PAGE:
Courts are historically very reluctant to intervene into political races or political discourse. That was the case here as Judge Hamilton Gayden denied the restraining order and is allowing the ads to continue. But he did warn when the full lawsuit is heard, continuing to run these spots could have consequences if Zelenick loses the case. The real question may be, will Black continue to pursue this case if she wins the nomination?
There are some who believe this development, had it occurred a few weeks ago, might have greatly impacted this race. Now it may be too late except to foster a lasting feud between Black and Zelenick. Could this fight help the other candidate in this race, State Senator Jim Tracy? Perhaps, but increasingly when I talk to political observers in that district they express real concern about what has happened to Tracy's campaign efforts which appeared so promising when he entered the race.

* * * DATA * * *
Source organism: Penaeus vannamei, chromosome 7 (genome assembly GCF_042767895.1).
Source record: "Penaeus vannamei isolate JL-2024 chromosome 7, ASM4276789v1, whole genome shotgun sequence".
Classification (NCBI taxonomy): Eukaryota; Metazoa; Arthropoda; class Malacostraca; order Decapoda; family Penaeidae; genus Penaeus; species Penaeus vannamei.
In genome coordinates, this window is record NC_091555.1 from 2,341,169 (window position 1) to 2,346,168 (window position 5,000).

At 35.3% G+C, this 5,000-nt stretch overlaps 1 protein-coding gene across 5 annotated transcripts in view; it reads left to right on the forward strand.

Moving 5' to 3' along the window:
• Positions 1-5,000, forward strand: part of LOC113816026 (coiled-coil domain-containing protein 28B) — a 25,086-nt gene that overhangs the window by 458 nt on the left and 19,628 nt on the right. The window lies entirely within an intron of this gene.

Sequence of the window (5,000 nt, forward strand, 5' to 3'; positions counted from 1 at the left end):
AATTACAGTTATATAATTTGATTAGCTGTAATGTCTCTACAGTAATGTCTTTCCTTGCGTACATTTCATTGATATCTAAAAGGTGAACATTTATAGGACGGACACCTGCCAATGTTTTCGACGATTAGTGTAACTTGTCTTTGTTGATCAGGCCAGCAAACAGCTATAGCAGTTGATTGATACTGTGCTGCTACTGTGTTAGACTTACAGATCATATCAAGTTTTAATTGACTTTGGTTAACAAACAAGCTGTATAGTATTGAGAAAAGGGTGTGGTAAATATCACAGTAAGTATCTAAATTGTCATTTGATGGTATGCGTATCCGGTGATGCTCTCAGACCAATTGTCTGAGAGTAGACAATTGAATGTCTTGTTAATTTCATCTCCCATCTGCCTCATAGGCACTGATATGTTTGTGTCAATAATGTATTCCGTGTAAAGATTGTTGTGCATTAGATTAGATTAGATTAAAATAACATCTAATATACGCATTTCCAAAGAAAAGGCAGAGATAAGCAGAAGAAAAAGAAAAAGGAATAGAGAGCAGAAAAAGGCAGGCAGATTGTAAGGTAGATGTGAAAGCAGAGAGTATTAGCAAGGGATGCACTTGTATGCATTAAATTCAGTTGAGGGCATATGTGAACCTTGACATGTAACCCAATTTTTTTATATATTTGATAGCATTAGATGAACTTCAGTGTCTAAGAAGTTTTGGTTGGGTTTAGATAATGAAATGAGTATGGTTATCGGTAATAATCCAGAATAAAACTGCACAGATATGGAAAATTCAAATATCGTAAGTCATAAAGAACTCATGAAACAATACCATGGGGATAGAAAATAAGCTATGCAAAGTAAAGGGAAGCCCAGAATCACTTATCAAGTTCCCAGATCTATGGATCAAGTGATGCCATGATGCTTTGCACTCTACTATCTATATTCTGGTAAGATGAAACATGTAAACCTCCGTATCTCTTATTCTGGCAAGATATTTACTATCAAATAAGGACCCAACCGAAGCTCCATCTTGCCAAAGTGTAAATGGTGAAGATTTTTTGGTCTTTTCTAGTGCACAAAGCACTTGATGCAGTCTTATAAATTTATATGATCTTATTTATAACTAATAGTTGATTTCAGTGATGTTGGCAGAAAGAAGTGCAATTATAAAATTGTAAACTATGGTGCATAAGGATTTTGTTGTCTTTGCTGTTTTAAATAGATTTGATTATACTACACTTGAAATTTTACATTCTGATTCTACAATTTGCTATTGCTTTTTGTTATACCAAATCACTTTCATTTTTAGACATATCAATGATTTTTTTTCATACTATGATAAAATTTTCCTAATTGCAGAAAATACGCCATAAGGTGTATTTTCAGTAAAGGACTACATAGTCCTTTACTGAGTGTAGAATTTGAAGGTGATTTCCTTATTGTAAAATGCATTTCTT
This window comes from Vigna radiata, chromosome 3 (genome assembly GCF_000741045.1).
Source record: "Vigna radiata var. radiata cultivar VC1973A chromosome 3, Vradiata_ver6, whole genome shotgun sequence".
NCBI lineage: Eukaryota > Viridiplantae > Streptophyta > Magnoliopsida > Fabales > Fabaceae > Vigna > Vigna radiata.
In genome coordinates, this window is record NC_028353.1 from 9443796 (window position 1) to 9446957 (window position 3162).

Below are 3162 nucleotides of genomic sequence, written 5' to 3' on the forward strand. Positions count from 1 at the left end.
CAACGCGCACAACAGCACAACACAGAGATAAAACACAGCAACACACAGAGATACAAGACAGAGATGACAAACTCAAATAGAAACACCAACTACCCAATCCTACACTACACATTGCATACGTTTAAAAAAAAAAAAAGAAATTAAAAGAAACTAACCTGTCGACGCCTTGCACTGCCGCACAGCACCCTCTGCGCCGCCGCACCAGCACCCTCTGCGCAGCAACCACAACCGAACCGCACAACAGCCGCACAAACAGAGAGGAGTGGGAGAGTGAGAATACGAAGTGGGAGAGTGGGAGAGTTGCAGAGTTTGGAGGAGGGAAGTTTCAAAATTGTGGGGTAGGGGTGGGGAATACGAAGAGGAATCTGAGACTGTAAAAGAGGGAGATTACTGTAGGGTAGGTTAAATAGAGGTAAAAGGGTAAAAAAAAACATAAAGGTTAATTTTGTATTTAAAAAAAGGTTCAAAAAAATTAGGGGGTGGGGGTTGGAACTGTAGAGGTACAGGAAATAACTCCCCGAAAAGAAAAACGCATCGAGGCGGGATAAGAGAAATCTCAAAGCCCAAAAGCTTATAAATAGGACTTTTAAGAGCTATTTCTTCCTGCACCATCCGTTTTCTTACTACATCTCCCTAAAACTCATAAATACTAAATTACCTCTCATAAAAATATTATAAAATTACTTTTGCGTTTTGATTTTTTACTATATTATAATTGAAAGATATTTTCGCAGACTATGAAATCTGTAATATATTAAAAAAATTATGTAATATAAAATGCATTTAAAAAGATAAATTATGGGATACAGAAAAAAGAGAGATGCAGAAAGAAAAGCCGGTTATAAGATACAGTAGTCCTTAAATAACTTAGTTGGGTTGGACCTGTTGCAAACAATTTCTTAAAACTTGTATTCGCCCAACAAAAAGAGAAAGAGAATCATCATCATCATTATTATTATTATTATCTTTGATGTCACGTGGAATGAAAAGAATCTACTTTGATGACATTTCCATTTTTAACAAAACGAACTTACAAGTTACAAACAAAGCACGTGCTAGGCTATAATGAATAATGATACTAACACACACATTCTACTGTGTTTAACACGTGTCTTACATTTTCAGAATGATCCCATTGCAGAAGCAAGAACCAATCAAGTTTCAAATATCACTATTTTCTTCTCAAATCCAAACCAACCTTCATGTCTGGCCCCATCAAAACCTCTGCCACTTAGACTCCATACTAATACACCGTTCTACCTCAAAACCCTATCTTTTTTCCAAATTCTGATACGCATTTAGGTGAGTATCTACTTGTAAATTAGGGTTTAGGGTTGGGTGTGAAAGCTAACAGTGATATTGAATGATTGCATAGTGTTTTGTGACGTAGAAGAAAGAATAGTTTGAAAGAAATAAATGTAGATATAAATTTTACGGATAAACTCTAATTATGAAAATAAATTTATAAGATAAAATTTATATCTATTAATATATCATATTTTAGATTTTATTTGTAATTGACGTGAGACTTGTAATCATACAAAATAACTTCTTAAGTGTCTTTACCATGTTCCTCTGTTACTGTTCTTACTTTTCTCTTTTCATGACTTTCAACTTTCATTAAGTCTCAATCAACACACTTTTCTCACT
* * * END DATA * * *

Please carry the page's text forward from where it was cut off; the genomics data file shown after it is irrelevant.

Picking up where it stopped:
By the way, it is not just on TV where the candidates are making attacks. Bill Haslam‘s campaign is sending out a direct mail piece that goes after Congressman Wamp and "what he's been doing with your money in Washington." That's a similar theme to what the Mayor has talked about in his TV attack ads, but this time it appears that this mailer is being aimed directly at Wamp's base, being sent to his some of his largest supporters in Chattanooga (and perhaps other areas). It accuses Wamp of voting for "billions in wasteful pork barrel spending"(The Bridge to Nowhere, Cash for Clunkers), "flip flops and broken promises (term limits & PAC money) and for being a "Washington Insider." It closes by saying: "A Washington Big Spender: The Last Thing We Need As Governor."